For nearly 20 years, Atlanta was the one metropolis in Georgia to have a nondiscrimination ordinance defending LGBTQ people from discrimination. Now different cities are becoming a member of its ranks.(Getty Photographs)
DUNWOODY, Ga.— Rachael Kates had by no means attended a Metropolis Council assembly the place she lives in Dunwoody. However she knew she needed to go when she heard what the metro Atlanta metropolis of slightly below 50,000 people was contemplating: a nondiscrimination ordinance that prohibits privately owned companies from discriminating in opposition to totally different teams, together with LGBTQ people.
“People don’t always understand why something is important until they have a face for it,” says Kates, who’s pansexual and gender fluid.
Throughout that assembly in June, Dunwoody handed its nondiscrimination ordinance, changing into the most recent metropolis in Georgia to move a legislation banning native companies from discriminating in opposition to clients and workers based mostly on their sexual orientation and gender id, in addition to race, shade, faith, nationwide origin, ancestry, intercourse, age, incapacity, marital standing, familial standing or veteran/army standing.
Whereas federal legislation prohibits discrimination in locations of public lodging – locations that supply items and providers to most of the people – on the idea of race, shade, faith, nationwide origin and incapacity, there are not any federal legal guidelines explicitly defending LGBTQ people from discrimination. In Might, the U.S. Home of Representatives handed the Equality Act, which might shield from LGBTQ discrimination in housing, employment, public lodging and different areas. The Senate, nevertheless, is unlikely to move the invoice.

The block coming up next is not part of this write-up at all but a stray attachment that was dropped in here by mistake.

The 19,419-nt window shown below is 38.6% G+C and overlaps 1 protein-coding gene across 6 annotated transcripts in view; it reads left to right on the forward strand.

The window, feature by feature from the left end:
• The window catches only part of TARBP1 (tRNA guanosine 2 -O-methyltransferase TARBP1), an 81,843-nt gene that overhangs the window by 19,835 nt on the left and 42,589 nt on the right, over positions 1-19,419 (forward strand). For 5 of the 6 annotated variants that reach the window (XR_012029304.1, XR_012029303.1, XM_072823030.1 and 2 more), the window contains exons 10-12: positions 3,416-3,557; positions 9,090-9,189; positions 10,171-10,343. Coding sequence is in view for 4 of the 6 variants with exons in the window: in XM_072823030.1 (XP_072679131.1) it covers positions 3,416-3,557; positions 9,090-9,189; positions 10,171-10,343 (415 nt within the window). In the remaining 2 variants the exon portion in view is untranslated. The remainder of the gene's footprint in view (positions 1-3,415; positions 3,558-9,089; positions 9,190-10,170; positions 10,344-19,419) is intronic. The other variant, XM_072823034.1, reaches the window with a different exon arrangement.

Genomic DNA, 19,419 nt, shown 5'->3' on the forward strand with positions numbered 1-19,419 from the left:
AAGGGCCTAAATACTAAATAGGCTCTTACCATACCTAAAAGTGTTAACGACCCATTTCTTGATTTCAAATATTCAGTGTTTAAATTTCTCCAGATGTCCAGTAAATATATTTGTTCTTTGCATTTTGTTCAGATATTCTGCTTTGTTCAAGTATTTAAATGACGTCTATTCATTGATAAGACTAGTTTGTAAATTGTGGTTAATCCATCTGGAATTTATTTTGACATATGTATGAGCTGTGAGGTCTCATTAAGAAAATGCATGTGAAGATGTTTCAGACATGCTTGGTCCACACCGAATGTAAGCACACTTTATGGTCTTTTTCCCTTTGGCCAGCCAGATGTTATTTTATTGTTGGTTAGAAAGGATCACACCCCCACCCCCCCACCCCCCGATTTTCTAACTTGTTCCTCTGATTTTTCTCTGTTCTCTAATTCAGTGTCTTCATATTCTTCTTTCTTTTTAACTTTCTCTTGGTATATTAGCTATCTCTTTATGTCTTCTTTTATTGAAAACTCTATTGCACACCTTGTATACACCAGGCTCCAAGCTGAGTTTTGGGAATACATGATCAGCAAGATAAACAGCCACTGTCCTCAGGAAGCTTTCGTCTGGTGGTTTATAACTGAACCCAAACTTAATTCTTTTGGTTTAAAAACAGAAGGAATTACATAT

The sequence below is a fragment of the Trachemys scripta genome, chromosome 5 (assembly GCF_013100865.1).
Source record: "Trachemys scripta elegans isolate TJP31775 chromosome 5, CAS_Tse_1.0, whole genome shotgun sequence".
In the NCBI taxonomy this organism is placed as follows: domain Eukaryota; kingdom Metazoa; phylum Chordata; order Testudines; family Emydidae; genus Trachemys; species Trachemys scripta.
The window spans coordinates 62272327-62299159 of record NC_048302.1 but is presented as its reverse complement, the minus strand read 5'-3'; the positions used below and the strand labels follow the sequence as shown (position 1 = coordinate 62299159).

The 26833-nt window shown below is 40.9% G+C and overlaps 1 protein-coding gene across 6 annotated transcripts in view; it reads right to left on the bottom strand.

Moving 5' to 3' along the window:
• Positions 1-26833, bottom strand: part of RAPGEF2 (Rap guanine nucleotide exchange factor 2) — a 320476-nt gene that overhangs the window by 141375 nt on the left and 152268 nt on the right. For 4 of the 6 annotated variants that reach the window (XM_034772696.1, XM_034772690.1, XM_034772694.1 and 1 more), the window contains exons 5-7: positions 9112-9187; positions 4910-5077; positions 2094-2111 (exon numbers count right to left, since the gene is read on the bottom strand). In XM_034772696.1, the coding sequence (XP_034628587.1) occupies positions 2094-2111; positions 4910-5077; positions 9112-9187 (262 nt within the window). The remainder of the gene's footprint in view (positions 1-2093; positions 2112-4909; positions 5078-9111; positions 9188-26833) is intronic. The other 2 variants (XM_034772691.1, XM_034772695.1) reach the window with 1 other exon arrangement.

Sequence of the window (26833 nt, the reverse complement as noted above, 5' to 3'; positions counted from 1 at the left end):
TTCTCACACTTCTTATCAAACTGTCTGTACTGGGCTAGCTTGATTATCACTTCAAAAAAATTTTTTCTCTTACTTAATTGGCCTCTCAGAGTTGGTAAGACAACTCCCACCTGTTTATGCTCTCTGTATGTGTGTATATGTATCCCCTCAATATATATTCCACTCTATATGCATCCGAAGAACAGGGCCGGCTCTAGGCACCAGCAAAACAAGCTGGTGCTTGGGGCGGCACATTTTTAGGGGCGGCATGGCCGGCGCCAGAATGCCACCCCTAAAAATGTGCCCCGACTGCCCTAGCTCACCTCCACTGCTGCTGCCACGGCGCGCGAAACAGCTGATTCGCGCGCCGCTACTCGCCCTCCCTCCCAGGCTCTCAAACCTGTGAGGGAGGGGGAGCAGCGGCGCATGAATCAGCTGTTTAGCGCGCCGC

For nearly 20 years, Atlanta was the one metropolis in Georgia to have a nondiscrimination ordinance defending LGBTQ people from discrimination. Then Doraville, a metropolis of simply over 10,000, handed its personal in November 2018, which addresses discrimination on the idea of identifiers equivalent to race, gender id and incapacity. That has impressed three different cities – up to now, all in metro Atlanta – to do the identical. Extra cities in Georgia are additionally contemplating a legislation of their very own.
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Their motion comes throughout a time when Georgia Republicans are pushing for a controversial “non secular liberty” legislation that may restrict the state’s capability to move legal guidelines that battle with non secular beliefs, and subsequently might permit people to refuse clients based mostly on sexual orientation.
Doraville Metropolis Council member Stephe Koontz, Georgia’s solely elected official who’s brazenly transgender, led the cost for that metropolis’s nondiscrimination legislation after she noticed a 2018 information story on a metro Atlanta landscaping firm that cited non secular beliefs to refuse service to a homosexual couple.
“It was clear to me that in Georgia, you can openly discriminate against people and there’s nothing anyone could do about it,” Koontz says. “That’s just not right.”